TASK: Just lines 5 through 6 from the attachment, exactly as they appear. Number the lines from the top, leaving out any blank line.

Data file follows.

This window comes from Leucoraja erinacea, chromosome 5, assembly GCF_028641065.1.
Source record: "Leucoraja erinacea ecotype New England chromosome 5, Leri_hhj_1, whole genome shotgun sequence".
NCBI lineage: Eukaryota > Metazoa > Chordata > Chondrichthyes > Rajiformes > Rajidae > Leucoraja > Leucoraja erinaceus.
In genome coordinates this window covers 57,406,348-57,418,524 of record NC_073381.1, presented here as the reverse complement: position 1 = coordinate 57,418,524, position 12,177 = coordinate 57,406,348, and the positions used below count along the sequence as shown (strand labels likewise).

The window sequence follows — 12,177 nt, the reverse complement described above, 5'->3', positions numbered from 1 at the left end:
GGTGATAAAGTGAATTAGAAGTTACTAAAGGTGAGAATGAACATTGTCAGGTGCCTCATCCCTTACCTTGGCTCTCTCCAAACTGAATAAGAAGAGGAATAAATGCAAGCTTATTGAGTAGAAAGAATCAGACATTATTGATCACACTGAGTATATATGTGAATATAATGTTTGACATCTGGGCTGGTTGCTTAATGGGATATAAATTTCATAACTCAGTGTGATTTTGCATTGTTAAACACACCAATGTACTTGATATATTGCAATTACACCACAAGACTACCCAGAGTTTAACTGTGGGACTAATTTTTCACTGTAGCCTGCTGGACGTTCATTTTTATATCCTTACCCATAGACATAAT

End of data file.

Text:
The window sequence follows — 12,177 nt, the reverse complement described above, 5'->3', positions numbered from 1 at the left end:
GGTGATAAAGTGAATTAGAAGTTACTAAAGGTGAGAATGAACATTGTCAGGTGCCTCATCCCTTACCTTGGCTCTCTCCAAACTGAATAAGAAGAGGAATAAATGCAAGCTTATTGAGTAGAAAGAATCAGACATTATTGATCACACTGAGTATATATGTGAATATAATGTTTGACATCTGGGCTGGTTGCTTAATGGGATATAAATTTCATAACTCAGTGTGATTTTGCATTGTTAAACACACCAATGTACTTGATATATTGCAATTACACCACAAGACTACCCAGAGTTTAACTGTGGGACTAATTTTTCACTGTAGCCTGCTGGACGTTCATTTTTATATCCTTACCCATAGACATAAT